If politicians and the media were honest, almost everyone of them has used exactly that term to describe totally dysfunctional states…
‘S***HOLE COUNTRIES’: Report Says Trump Blasts Immigration From Haiti, African Countries
On Thursday, The Washington Post reported that President Trump met with members of Congress over his prospective immigration deal on the Deferred Action for Childhood Arrivals (DACA) plan. Trump presumably wants to trade amnesty for so-called DREAMers for funding for a border wall, an end to chain migration, an increase in E-verify mandates, and an end to the so-called diversity visa lottery, which favors immigrants from non-European countries.
It was this last point that got President Trump’s goat during the meeting, according to the Post. They reported that Trump lost his temper and stated, “Why are we having all these people from s***hole countries come here?” He was apparently referring specifically to African countries and Haiti, and he contrasted those countries with Norway. Just this week, the administration removed protections for refugees from El Salvador.
With that said, the implication that Trump is a racist because he favors some countries over others is somewhat silly. The diversity visa lottery assumes precisely the same thing — that countries that are worse off ought to send us more citizens because they are worse off. Critics immediately leaped to call Trump racist on the basis of his “s***hole” statements — the suggestion being that he’s not evaluating the quality of countries but the race of those who inhabit them. The idea is that Trump must want to ban Africans, and so he’s using the excuse that they come from “s***hole” countries.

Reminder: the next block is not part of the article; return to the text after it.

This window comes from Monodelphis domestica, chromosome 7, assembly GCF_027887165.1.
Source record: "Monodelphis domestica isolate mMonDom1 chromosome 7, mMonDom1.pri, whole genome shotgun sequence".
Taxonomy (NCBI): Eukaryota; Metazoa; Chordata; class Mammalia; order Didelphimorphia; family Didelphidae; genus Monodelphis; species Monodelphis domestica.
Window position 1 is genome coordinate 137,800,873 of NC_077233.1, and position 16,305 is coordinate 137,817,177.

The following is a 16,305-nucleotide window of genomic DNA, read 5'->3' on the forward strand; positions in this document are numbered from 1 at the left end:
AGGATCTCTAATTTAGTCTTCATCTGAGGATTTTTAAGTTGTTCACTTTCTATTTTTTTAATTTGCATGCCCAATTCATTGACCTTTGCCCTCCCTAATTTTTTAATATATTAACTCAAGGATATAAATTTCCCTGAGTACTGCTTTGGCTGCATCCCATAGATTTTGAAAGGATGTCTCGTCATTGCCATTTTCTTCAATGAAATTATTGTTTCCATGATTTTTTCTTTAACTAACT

That’s assuming facts not in evidence. There are indeed countries that could crudely be termed “s***holes.” Haiti has a life expectancy of 63 years, an annual per capita income of $736, and a 61% literacy rate. Haiti is not a well-run country. It’s a mess. Some countries are worse than others. To suggest that all countries are equal in quality or governed decently would be counterfactual in the extreme. It would also be counterfactual to suggest that if we were going to judge a priori which countries’ citizens would be most likely to assimilate well to American culture and values, citizens of those countries that are governed in ways more akin to those of the United States wouldn’t have an advantage. The average British citizen will likely have an easier time integrating to American culture than the average Russian citizen, for example. That has nothing to do with race. Not all countries are equally Western, and that does have some impact on the learning curve of the average person from those countries.